Starring: Benedict Cumberbatch, Daniel Brühl & Alicia Vikander
If Benedict Cumberbatch doesn’t get at least an Academy Award nomination for his utterly compelling portrayal of WikiLeaks founder Julian Assange, he’ll be entitled to think some kind of conspiracy’s afoot. Whether he’ll quite get the gong is another matter, but in a film full of consummate performances, Cumberbatch stood out as particularly impressive. It’s safe to say that this was much more than Sherlock in a wig.
Lovers of geek-chic and The Social Network will feel as if Christmas has come early with this film; as obnoxiously sleek and intelligent as 2010’s dramatisation of the making of Facebook, The Fifth Estate details the rise to prominence and seeming implosion of WikiLeaks, the online whistle-blowing and information disclosing platform founded in 2006 by Assange, which was responsible, via Private Manning, for the biggest leak of classified documentations in US history, with the release of the Iraq War Logs in October 2010. Publicly decried by Assange as being ‘irresponsible, counter-productive and harmful’ The West Wing’s Josh Singer based his script on books by Daniel Domscheit-Berg and Guardian journalist David Leigh. Both Domscheit-Berg and Leigh could be argued to have an axe to grind with Assange, partly explaining the disapproval stemming from their ex-boss and associate towards The Fifth Estate, but a movie about the world’s most controversial website would be nothing without a little controversy of its own.
We follow the WikiLeaks story from the point of view of Berg (Bruhl), who may have lost half a surname but at least exists in the fictional universe of the film (Assange would have us believe he barely existed in the WikiLeaks set-up at all. Berg is compellingly played by Brühl, fresh from a star-turn as Niki Lauda in Rush. The Euro-chic of the metropolitan, oh-so-sophisticated locations his character finds himself in is welcome, once you get over the novelty of seeing entire scenes set in some strange, English-speaking corner of Germany, (a film striving to be as intelligent as this could have massaged its audiences’ intellects a tad more, and trusted us with subtitles). Berg is portrayed as slightly more dimensional than your average computer geek – he even gets the girl, an underused Alicia Vikander – and the film, as well as being a dramatisation about the website’s rise to prominence, is also concerned with the relationship between Berg and Assange.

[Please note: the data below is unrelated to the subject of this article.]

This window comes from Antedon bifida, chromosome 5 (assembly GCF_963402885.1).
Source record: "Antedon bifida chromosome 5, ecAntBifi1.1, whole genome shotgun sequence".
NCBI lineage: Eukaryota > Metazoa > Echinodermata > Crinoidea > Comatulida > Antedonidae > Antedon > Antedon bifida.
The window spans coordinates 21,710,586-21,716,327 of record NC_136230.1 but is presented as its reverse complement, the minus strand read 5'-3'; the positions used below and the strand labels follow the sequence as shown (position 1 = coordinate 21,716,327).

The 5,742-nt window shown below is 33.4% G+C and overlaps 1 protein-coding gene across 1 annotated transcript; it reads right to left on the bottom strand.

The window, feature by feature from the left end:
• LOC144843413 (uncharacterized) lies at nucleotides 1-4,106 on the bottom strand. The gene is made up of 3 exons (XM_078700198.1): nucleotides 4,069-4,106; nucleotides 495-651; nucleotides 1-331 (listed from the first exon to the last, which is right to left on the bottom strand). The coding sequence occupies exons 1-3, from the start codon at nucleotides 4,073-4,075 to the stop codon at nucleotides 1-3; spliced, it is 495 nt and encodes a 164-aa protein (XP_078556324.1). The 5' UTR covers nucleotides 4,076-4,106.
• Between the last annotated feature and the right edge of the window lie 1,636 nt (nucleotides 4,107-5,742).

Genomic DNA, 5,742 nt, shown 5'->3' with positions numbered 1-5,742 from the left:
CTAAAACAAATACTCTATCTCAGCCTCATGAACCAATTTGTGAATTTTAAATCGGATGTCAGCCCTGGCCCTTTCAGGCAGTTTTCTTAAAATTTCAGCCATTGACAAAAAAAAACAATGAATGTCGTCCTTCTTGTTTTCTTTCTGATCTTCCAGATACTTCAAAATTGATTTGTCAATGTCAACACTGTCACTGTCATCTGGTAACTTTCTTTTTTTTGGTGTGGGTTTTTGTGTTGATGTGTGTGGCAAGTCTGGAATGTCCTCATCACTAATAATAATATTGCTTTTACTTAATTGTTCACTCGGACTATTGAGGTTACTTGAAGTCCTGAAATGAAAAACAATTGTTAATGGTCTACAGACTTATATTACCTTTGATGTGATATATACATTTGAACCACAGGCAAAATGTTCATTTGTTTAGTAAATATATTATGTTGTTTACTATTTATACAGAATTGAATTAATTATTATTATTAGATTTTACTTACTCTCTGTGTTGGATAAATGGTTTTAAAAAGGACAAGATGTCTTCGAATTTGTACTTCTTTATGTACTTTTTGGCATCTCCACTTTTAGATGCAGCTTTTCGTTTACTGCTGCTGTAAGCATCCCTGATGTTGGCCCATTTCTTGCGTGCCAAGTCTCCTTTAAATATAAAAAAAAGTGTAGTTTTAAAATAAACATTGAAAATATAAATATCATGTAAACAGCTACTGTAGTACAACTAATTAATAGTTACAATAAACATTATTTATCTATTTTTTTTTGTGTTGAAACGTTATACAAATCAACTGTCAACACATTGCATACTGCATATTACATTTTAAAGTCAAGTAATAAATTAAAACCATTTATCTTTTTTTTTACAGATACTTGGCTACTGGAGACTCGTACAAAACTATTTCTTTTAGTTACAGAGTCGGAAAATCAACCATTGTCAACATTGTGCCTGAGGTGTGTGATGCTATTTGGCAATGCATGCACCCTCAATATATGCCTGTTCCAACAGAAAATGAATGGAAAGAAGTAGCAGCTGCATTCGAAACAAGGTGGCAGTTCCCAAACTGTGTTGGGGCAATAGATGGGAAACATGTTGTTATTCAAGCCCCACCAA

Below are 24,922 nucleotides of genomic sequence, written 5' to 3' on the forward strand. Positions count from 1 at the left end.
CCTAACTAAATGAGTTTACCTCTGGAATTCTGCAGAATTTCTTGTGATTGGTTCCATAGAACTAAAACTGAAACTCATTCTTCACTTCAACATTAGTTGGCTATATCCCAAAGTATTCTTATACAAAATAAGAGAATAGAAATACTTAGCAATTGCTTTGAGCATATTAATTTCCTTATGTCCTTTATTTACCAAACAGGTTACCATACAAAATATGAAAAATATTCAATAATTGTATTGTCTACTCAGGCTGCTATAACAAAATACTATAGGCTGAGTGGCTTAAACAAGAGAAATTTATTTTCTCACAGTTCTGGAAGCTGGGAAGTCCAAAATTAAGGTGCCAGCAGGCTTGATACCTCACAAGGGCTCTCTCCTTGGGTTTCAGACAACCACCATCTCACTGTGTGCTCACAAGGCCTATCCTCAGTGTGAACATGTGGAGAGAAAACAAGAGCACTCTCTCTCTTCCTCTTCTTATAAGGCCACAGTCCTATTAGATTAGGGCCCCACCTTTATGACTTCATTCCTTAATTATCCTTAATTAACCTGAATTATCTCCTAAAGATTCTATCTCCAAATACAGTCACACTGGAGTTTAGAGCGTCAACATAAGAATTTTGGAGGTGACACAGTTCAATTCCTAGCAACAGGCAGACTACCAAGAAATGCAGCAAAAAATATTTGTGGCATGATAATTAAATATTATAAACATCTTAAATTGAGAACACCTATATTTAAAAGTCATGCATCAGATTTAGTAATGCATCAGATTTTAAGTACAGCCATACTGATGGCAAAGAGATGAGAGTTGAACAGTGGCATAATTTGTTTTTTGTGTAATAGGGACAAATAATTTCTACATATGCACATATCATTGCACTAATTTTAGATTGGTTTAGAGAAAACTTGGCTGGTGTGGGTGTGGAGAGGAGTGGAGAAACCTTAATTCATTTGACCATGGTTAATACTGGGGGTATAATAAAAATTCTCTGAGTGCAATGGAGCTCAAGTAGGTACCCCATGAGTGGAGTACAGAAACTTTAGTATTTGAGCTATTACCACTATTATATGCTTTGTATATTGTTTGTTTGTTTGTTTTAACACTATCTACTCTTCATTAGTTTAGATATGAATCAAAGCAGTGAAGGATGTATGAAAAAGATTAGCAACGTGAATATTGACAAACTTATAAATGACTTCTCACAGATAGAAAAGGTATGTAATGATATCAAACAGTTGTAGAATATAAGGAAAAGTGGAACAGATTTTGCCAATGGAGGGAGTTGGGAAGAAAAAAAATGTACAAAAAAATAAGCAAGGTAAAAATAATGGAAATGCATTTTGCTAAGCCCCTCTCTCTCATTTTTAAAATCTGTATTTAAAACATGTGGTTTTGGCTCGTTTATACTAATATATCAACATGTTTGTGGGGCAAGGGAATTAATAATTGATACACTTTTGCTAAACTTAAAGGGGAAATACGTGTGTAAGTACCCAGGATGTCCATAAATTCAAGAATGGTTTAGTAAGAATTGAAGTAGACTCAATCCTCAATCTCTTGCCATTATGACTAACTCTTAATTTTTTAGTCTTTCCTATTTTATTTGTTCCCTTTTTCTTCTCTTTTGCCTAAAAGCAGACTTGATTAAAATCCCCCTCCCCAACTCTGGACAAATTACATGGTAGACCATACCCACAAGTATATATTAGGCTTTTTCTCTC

Talking about getting the girl, it was noticeable how stereotypical the female role were in The Fifth Estate; for much of the film, we have Vikander’s Anke as the sole major female character on our screen. Laura Linney’s smooth American attaché added some much needed oestrogen to proceedings, and a film based on real events can’t be expected to shoehorn female characters in for the sake of it, but I do find the choice to focus on the Berg/Assange dynamic – rather than the story of WikiLeaks as a whole, say, or the fallout of the damning information the website released, both of which would have allowed more scope for female characters.
Condon’s visual representation of the website is inventive and accessible, and the whole film has a sleek, sexy air about it, reminding me irresistibly of the British television series State of Play. At just over two hours long, The Fifth Estate feels exactly the right length, staying gripping, intense and involving throughout; another achievement for which Condon, Singer and the excellent cast should be applauded. Pay attention to the montage at the start – it’s worth it. Likewise, fans of cyclicality and repeated scenes will find themselves satiated by Singer’s clever script. Indeed, you feel quite smug for having watched the film, and for keeping up for so long with the intellectuagasm onscreen, until you think again about what the information WikiLeaks leaked actually represents. The use of real news footage, though an old trick in the movie book, lends immediacy to the narrative but also enhances the Russian doll feeling of The Fifth Estate; a film about a media organisation created in part to expose the shortcomings in other media (and governmental) organisations imbued with actual scenes from countless media organisations does make the mind swim somewhat.
Ultimately, good movies take you somewhere else, but great movies inspire you to find out more. Since I watched The Fifth Estate, I’ve been thinking – why was I so ambivalent about WikiLeaks back in 2010? I guess I didn’t understand the implications of such actions fully. Now, however, my interest has been well and truly piqued, by the same movie which Assange is busy decrying from the rooftops. What makes the film come alive is its story. Condon and DreamWorks realised the drama inherent in such a tale, how important the WikiLeaks story is, was and will continue to be, and just how many people are captivated by it. I left the cinema wondering about whose version of the truth to trust – this film’s, Assange’s, my own interpretation? For a movie concerned with the exposing of truth, it’s ironic how the focus is not on the leaks themselves, and what they really mean, but rather the person ‘behind’ them. As Confucius allegedly said, when the wise man points at the moon, the idiot looks at his finger. We’re all idiots in the WikiLeaks saga, and The Fifth Estate exemplifies this. Go and see it – then think about what you’ve seen. We’ll resume the conversation when the Edward Snowden biopic is released…